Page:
Whew. I read 65 books in 2017! If I could stay awake on the bus during my commute, it would be even more. Before I jump into by TBR list for 2018 (that’s a lie, I’ve already started), here are my favorite books that I read in 2017. Some were published well before this year, I just can’t keep up!
Salt to the Sea, by Ruta Sepetys – 5 stars
Salt to the Sea is a beautiful, hopeful, and gut-wrenching work of historical fiction art. The real-life event that centers the plot left me gaping. The brave and broken characters who bring it to life staggered me with joy and devastation. It’s an intense experience, as befits its subject matter. This should be required reading – before the movie. Deadline announced in May 2017 that Universal Pictures won the bidding war to adapt this book to film.
By far the most original thing I read this year, Illuminae is also the best sci-fi series start I’ve ever read. It’s both fantastically written and designed; the visual experience of the book brings the story to life. It’s almost unfair to have so much creativity in one place! Capturing feeling in shorthand, tech-transmitted dialogue is nearly impossible. If we could all convey meaning over text the way these characters do, life (and online dating) would be a very different place. I try to reserve 5 star ratings for life-changing books like Harry Potter, or small miracles like Salt to the Sea above, but this was the closest to another 5-star I read this year. Brad Pitt’s Plan B Productions at Warner Bros. is developing this into a film, but there’s been no news since November 2015.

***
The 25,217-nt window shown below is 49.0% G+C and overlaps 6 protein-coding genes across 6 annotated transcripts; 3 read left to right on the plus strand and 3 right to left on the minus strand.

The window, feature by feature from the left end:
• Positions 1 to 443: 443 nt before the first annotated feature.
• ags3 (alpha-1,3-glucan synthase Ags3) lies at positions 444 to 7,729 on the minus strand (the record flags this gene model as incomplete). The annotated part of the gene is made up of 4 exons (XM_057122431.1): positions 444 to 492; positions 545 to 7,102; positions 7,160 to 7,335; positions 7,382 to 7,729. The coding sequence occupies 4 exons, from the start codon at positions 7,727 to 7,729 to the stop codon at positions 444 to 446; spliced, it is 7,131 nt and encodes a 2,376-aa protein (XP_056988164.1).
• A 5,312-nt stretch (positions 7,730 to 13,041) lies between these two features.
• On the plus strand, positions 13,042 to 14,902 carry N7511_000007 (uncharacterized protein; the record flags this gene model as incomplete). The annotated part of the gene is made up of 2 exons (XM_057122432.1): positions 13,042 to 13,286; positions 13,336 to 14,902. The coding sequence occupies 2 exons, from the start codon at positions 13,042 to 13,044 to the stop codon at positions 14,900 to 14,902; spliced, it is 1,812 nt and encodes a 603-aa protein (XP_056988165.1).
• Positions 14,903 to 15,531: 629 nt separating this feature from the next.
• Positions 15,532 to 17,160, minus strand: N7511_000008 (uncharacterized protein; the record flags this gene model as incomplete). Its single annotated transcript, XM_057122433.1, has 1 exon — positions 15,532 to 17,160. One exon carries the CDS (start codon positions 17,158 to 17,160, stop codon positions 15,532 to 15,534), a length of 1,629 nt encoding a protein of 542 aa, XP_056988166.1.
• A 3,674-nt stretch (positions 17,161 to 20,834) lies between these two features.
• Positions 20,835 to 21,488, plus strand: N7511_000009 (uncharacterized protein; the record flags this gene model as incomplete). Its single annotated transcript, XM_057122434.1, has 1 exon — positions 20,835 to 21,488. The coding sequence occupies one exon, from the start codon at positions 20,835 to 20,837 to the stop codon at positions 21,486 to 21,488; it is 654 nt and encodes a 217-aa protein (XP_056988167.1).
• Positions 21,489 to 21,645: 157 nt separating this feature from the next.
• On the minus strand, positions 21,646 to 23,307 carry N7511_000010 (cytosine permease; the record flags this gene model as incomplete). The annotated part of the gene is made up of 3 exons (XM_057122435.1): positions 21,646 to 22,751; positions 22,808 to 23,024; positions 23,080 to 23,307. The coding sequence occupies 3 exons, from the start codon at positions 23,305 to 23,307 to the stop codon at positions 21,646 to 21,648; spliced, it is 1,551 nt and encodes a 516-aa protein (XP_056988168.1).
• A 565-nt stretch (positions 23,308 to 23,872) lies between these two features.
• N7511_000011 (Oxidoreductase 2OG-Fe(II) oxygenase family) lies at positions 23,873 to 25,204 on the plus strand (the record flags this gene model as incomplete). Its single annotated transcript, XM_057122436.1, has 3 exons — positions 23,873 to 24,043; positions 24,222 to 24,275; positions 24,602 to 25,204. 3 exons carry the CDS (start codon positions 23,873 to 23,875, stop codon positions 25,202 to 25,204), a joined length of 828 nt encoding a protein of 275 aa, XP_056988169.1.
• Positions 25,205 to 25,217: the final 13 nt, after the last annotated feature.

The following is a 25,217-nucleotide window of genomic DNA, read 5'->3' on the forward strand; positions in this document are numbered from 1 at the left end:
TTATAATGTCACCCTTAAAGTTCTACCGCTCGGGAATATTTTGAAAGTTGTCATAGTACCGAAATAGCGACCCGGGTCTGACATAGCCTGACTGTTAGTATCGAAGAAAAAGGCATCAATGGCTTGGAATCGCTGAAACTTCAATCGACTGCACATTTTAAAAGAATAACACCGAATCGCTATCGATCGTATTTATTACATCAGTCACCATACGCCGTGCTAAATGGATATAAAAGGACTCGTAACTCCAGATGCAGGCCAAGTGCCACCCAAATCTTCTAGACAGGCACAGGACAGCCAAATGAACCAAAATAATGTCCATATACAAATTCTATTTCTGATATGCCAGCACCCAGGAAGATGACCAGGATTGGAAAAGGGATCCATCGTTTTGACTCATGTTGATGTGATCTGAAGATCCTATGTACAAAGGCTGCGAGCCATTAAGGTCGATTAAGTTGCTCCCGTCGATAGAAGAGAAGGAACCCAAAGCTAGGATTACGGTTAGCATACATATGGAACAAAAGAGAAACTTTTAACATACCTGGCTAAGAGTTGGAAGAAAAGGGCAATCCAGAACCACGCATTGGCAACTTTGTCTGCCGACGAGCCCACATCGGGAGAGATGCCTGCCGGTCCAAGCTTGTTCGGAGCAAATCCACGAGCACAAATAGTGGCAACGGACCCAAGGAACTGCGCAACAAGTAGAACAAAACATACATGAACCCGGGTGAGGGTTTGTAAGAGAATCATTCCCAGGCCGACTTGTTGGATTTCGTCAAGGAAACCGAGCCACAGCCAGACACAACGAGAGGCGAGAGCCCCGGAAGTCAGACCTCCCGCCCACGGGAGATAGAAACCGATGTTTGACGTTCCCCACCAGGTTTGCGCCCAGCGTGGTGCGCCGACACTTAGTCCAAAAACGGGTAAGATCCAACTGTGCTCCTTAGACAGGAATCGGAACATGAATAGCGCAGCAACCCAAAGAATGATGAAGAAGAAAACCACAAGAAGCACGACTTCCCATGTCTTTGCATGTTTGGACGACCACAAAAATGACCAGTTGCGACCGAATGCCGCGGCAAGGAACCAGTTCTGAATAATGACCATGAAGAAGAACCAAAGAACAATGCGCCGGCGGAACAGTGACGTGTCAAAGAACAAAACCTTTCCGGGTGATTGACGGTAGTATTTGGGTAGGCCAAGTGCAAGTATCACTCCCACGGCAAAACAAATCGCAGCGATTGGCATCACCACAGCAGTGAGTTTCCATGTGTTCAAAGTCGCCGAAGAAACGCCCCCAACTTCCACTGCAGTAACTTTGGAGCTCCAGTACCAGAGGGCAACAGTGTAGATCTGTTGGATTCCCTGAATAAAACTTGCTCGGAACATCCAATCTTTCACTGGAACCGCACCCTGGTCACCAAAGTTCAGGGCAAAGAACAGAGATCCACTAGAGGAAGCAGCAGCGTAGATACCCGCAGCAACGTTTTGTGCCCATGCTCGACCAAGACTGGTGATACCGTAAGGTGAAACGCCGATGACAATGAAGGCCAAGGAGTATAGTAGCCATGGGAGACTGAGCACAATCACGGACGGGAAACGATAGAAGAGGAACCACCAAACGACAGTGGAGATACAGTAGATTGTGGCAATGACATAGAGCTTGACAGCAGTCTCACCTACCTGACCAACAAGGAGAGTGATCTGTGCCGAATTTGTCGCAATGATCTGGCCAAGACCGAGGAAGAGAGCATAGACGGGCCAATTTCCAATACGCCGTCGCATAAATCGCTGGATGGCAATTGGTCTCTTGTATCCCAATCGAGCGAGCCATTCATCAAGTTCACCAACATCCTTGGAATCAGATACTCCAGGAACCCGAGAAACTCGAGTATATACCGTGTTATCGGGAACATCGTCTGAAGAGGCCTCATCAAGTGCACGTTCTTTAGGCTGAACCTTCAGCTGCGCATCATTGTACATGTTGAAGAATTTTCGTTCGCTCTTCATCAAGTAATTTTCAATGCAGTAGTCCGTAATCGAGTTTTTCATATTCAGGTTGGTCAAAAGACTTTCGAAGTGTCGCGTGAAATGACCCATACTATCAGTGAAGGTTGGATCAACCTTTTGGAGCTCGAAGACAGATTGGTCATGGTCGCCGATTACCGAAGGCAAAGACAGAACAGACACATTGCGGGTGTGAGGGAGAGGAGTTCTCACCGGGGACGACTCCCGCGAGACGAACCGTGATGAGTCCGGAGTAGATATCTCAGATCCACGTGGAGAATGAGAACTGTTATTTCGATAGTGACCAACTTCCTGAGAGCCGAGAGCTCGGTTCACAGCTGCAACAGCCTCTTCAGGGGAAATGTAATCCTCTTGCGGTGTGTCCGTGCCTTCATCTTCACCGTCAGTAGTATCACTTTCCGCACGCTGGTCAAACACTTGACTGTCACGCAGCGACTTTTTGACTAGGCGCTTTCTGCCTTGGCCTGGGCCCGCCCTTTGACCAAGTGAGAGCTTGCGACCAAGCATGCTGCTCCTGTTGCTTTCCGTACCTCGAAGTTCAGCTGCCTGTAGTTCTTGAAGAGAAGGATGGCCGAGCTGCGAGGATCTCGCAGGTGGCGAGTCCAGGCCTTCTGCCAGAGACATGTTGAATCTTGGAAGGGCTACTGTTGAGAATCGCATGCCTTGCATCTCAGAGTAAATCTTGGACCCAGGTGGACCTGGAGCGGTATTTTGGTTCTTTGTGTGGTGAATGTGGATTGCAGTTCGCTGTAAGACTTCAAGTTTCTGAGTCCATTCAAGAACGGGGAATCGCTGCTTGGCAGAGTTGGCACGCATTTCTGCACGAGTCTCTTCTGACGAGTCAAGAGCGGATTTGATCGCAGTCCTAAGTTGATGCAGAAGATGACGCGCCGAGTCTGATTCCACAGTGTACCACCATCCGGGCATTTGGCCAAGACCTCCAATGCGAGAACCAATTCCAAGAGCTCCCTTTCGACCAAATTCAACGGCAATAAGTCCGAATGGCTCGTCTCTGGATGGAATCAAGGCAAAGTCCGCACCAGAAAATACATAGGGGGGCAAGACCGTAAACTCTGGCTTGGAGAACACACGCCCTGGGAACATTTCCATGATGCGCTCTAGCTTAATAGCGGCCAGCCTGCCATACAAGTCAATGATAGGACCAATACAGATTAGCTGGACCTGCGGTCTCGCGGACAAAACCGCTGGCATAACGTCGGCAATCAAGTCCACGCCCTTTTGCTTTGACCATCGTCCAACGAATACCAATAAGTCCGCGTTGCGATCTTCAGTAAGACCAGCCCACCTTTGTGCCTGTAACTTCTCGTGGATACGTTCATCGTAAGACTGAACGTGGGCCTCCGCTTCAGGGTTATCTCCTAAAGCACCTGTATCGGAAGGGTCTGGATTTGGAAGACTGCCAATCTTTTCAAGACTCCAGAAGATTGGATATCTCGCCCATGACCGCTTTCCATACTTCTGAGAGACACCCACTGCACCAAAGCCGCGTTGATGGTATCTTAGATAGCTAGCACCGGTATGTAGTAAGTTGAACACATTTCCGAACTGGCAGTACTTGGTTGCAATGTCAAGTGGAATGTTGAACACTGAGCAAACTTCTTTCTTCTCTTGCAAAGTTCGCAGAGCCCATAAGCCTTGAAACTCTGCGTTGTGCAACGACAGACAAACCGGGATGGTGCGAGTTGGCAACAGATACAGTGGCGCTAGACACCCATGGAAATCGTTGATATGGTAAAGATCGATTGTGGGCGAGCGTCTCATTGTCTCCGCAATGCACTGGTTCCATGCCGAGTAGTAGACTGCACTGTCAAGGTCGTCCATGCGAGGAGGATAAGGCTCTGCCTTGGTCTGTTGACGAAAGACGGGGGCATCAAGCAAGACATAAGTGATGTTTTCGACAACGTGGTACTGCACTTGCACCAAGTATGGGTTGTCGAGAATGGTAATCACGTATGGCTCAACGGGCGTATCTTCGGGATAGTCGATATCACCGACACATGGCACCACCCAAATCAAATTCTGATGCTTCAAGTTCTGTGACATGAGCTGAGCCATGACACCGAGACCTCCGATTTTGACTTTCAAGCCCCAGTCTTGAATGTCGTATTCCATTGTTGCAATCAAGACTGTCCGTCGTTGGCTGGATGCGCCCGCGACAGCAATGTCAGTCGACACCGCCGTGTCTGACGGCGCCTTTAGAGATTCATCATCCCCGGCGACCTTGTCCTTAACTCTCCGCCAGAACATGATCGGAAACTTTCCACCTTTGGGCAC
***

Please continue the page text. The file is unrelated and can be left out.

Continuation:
The Diviners, by Libba Bray (The Diviners #1) – 4.5 stars
I’ve rarely enjoyed a book’s setting as much as its story, or any setting as much as I enjoyed 1920’s New York in The Diviners. Prohibition and flappers, the socially accepted racism, the immigrant struggle – the setting is its own character in the book, and it is all of the other characters as well. It infuses each of them with layers of life, makes them relatable in such an intrinsic way that you hardly realize its happening. The world idolizes and demonizes their magic, but powers aren’t the only truths the Diviners have to fear. This one went to Paramount Pictures for a film deal, but there’s nothing new since 2013.
When is the second book in a series the best? When it has RHYSAND. I thought the first book in this series, A Court of Thorns and Roses, was exceptional, but this – this is what Shakespeare meant when he wrote, “I burn, I pine, I perish.” Read it and weep. Or listen to it and blush furiously when one of Sarah J. Maas’s really descriptive sexy bits happens to come on as you’re waiting for your ice tea at the Dunkin’ Donuts drive-thru. (You’ve been warned.) Film rights were optioned in November 2015, but I don’t see anything about production yet.
There are books I rated higher than Undertow, but none were more present. I mean that to say this book, which lushly imagines mermaids (and men) are real and have washed ashore on Coney Island, is also about politics. It’s about refugees, about sanctuary, about fear and what defines goodness and humanity. The story is visceral in such a way that it could be about people, just regular people, and still be as effective. The whole trilogy is fantastic, a true accomplishment on many levels.
On to 2018, the list is already long.